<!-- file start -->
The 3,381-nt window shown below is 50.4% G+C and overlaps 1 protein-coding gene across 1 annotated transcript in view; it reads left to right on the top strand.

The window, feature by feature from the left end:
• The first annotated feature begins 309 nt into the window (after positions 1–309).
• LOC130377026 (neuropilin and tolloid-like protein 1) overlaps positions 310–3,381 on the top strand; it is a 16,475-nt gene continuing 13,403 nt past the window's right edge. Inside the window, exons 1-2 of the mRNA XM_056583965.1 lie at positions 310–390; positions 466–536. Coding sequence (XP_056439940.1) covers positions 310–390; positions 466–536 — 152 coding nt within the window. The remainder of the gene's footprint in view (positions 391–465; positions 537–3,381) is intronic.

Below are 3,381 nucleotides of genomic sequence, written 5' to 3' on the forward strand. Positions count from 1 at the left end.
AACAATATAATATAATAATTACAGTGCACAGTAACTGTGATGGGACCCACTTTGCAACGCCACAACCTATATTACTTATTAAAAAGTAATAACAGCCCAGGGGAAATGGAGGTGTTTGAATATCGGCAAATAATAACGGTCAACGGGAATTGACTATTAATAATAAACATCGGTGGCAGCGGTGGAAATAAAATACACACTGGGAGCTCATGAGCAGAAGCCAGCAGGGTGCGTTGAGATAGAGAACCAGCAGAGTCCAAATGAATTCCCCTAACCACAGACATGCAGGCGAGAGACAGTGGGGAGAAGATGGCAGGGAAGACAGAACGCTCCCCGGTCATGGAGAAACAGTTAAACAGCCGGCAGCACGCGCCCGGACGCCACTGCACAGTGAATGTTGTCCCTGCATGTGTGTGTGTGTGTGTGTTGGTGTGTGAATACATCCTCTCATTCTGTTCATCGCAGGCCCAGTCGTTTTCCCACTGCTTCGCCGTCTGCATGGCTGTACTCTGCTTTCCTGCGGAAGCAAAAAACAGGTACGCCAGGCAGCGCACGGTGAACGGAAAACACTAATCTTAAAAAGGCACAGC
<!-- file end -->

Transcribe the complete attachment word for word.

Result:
The 3,381-nt window shown below is 50.4% G+C and overlaps 1 protein-coding gene across 1 annotated transcript in view; it reads left to right on the top strand.

The window, feature by feature from the left end:
• The first annotated feature begins 309 nt into the window (after positions 1–309).
• LOC130377026 (neuropilin and tolloid-like protein 1) overlaps positions 310–3,381 on the top strand; it is a 16,475-nt gene continuing 13,403 nt past the window's right edge. Inside the window, exons 1-2 of the mRNA XM_056583965.1 lie at positions 310–390; positions 466–536. Coding sequence (XP_056439940.1) covers positions 310–390; positions 466–536 — 152 coding nt within the window. The remainder of the gene's footprint in view (positions 391–465; positions 537–3,381) is intronic.

Below are 3,381 nucleotides of genomic sequence, written 5' to 3' on the forward strand. Positions count from 1 at the left end.
AACAATATAATATAATAATTACAGTGCACAGTAACTGTGATGGGACCCACTTTGCAACGCCACAACCTATATTACTTATTAAAAAGTAATAACAGCCCAGGGGAAATGGAGGTGTTTGAATATCGGCAAATAATAACGGTCAACGGGAATTGACTATTAATAATAAACATCGGTGGCAGCGGTGGAAATAAAATACACACTGGGAGCTCATGAGCAGAAGCCAGCAGGGTGCGTTGAGATAGAGAACCAGCAGAGTCCAAATGAATTCCCCTAACCACAGACATGCAGGCGAGAGACAGTGGGGAGAAGATGGCAGGGAAGACAGAACGCTCCCCGGTCATGGAGAAACAGTTAAACAGCCGGCAGCACGCGCCCGGACGCCACTGCACAGTGAATGTTGTCCCTGCATGTGTGTGTGTGTGTGTGTTGGTGTGTGAATACATCCTCTCATTCTGTTCATCGCAGGCCCAGTCGTTTTCCCACTGCTTCGCCGTCTGCATGGCTGTACTCTGCTTTCCTGCGGAAGCAAAAAACAGGTACGCCAGGCAGCGCACGGTGAACGGAAAACACTAATCTTAAAAAGGCACAGC